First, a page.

This week I went to see the Georgians Revealed exhibition at the British Library. It's well worth going to see and imaginatively put together. Sadly, I was unable to take photos to give you a glimpse of what's on offer, but a plethora of imagery was used to illustrate the themes of Homes and Gardens, Shopping and Fashion, Culture and Ideas, Leisure and Pleasure. Some of my favourites included Humphry Repton's Sketches and Hints in Landscape Gardening, with examples from his 'red books' where he showed before and after images of how a garden might be 'improved'.
Mr Darcy's Secret. Thomas Butler designs a folly for the Darcys in my Pride and Prejudice sequel - he is a young landscape gardener, and has a 'green book' to display his designs, which more than capture Miss Georgiana Darcy's fancy!
One of the exhibits I really enjoyed was a pamphlet displayed about the tea-table. Of course, taking tea was a fashionable and expensive business, and so the genteel ladies who indulged were given guidance on suitable conversation whilst taking tea. It reminded me of Mr Collins with his practised bon-mots, and surely reading a publication like 'The Tea-Table' and handbooks like Jonathan Swift's 'Polite Conversation, consisting of smart, witty, droll and whimsical sayings collected for his amusement and made into a regular dialogue', would have prompted many a practised discussion!
I was reminded of Jane Austen so many times, not only because her writing desk formed part of the exhibition, but because of the activities we know she indulged in. It was interesting to see originals of the Ackerman prints, we love and know, to do with shopping - The Linen Draper, Wedgwood's Rooms, and Harding, Howell and Co's Grand Fashionable Magazine, etc. Shopping and consumerism were gaining new heights - I loved the prints of shop-fronts and the highly decorated trade cards, there were examples of Wedgwood and Blue and White china, which we know Jane Austen's family enjoyed, and examples of mass-produced staffordshire ware which was made for the middle classes.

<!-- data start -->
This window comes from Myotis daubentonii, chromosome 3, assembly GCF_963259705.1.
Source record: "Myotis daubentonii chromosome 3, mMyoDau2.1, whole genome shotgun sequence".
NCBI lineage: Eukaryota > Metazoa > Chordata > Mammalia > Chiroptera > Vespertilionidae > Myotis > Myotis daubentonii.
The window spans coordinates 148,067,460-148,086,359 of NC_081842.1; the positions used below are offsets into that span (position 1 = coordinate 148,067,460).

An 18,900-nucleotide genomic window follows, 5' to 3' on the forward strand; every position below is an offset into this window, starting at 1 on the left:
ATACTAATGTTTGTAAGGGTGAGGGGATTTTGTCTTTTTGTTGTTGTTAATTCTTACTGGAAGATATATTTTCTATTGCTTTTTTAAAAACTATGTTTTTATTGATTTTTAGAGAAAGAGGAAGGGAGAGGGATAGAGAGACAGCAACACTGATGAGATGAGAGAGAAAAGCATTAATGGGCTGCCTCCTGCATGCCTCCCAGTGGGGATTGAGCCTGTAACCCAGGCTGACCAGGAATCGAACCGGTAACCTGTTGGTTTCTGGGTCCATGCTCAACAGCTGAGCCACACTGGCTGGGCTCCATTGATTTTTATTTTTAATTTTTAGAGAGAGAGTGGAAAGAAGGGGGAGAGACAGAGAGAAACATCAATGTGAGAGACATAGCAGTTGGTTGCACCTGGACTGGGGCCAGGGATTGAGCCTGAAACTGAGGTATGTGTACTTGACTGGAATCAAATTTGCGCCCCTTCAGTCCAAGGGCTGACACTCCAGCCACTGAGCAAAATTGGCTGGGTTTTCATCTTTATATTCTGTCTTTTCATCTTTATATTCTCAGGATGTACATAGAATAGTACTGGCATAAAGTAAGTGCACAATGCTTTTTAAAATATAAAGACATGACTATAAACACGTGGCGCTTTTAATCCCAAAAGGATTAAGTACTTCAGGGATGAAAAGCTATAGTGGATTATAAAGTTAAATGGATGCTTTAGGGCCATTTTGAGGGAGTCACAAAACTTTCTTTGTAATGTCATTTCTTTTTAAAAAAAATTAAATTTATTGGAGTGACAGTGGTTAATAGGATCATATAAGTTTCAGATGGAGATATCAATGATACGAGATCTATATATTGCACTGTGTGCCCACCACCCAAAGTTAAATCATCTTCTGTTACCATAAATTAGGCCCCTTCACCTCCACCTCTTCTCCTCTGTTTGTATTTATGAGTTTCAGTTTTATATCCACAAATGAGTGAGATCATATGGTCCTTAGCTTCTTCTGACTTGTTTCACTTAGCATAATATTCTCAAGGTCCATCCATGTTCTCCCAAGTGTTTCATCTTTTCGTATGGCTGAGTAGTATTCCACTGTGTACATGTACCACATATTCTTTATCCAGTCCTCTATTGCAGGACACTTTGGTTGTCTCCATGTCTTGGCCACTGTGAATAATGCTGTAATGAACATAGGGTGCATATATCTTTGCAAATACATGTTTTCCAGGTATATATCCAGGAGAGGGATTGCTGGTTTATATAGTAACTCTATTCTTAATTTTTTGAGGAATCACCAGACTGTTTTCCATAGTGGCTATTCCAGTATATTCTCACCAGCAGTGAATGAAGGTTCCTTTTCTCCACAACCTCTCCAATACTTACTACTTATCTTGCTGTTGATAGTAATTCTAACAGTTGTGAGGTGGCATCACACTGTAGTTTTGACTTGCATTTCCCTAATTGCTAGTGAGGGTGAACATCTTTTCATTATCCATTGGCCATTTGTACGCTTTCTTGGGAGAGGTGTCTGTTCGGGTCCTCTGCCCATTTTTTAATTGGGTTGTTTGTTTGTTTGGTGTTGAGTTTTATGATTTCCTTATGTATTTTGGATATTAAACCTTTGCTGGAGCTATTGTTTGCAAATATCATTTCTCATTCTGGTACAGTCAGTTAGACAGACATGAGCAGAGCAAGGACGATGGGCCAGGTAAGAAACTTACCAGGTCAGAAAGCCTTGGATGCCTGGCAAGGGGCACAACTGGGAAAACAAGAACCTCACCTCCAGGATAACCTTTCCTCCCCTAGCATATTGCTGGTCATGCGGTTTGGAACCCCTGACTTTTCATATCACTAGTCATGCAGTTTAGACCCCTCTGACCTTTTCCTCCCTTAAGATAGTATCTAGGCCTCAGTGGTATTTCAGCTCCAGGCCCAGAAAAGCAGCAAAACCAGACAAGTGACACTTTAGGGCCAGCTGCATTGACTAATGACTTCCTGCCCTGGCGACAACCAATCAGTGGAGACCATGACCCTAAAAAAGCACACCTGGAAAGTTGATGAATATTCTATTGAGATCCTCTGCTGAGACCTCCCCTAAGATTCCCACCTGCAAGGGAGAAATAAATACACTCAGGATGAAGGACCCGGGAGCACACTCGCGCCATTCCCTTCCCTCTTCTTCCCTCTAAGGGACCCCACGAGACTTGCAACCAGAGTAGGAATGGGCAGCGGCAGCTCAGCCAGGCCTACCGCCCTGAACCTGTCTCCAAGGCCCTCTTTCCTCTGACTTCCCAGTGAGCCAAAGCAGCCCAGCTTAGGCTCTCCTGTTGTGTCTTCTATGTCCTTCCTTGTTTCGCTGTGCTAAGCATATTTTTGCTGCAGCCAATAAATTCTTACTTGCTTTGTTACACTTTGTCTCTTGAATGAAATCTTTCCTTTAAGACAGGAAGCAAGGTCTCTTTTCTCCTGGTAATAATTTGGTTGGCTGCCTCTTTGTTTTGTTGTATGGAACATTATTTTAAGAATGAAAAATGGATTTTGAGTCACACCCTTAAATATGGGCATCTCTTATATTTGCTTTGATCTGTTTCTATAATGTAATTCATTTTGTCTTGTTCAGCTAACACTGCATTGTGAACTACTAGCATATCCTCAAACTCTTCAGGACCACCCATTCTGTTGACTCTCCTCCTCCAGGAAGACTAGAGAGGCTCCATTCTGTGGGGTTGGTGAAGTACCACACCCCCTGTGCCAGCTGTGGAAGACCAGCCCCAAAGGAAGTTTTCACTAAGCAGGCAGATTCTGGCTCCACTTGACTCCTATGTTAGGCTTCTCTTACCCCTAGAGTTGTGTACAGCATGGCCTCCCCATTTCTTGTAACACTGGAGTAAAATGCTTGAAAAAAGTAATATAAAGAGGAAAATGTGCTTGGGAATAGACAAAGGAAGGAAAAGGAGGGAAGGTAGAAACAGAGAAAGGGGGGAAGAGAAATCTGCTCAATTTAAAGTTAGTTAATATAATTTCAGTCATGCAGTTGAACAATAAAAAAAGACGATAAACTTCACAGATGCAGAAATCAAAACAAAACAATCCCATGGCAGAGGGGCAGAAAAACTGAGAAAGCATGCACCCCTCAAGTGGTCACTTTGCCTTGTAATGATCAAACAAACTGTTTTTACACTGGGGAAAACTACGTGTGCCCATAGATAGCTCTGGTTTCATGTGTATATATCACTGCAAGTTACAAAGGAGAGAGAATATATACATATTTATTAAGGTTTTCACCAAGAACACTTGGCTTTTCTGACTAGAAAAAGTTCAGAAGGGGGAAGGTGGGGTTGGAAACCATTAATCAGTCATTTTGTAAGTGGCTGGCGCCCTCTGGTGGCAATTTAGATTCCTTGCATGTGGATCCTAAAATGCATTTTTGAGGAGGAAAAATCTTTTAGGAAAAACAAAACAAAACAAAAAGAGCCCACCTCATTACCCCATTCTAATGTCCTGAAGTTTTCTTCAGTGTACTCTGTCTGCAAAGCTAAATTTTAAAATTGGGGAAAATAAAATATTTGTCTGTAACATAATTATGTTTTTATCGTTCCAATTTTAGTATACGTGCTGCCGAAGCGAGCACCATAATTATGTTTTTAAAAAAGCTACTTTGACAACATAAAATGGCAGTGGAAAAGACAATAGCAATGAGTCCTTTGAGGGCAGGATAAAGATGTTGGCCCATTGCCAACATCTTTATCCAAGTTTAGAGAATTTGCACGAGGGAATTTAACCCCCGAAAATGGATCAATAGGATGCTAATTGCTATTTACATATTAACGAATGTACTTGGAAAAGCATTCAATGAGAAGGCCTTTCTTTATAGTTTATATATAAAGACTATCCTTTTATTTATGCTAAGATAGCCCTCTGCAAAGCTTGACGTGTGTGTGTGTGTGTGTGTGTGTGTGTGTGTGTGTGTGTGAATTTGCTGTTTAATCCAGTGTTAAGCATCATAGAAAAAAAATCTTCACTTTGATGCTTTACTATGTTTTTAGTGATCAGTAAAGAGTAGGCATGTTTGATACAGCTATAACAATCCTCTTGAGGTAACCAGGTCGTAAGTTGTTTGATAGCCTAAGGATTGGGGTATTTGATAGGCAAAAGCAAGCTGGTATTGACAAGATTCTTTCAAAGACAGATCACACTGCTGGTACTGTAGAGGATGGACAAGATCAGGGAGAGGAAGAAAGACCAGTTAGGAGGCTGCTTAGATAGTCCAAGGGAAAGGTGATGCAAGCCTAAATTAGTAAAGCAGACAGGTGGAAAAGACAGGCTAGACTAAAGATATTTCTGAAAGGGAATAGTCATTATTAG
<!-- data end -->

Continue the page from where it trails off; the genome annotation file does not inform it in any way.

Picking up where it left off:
The Georgians were well known for scandal as well as culture, and Elizabeth Chudleigh became a celebrity for exposing 'her charms' at a Ranelagh masquerade, dressed as Iphigenia. The word 'dress' here is improperly used-it is said she was near-naked and prints of the time bear this out, though some were imaginary like the one shown!
Elizabeth came from an upper-class background and entered court circles as a maid of honour to Augusta, the young princess of Wales in 1743. She married, but by 1749 she had separated from her husband because of her infidelity. The same year she made her appearance as Iphigenia and instantly became the talk of the town! She became mistress to Evelyn Pierrepoint, Second Duke of Kingston upon Hull and married him in 1769, after a court ruled that her first marriage had not taken place. After the duke died, questions were raised about her marital status - she was tried in 1776 and found guilty of bigamy and consequently was shunned by most of society. The trial and several accounts of her life were published in various forms.
The exhibition shows several prints and books which show the notation of dancing and how popular dances were performed. I found these fascinating as a past student of ballet and dance! It was also lovely to see originals of Philip Astley's Circus, which Jane Austen went to see. I set a scene in Project Darcy at Astley's where Jane goes with her brothers and a certain young Irishman to see the entertainment.
Four white horses trotted in sideways marching in time to the music of the band. A troupe of young men in skin-tight breeches leaped and jumped from one to the other drawing gasps of approbation from the crowd.
‘Do you think you’re up to the challenge of a bareback ride, Miss Austen?’ Tom whispered, as the sight of the steaming horses diverted my brothers’ attention. Thundering round the circus arena, two of the riders stood aloft, performing acrobatics as if it were the most natural thing in the world.
I laughed and whispered back, ‘I could do anything if you were willing to catch me.’
‘And I should be most happy to oblige, Miss Austen.’
His fingers found mine for a second, and when the inevitable happened and my brother Edward remarked on the warmth of my complexion, I made the excuse that it was the heat of the August night that made me so pink. From Project Darcy
|Jane Austen at her desk|
I hope you've enjoyed a glimpse at the exhibition - there is much to see! Don't forget to visit Maria Grazia's blog for the birthday celebrations. Happy Birthday Jane Austen!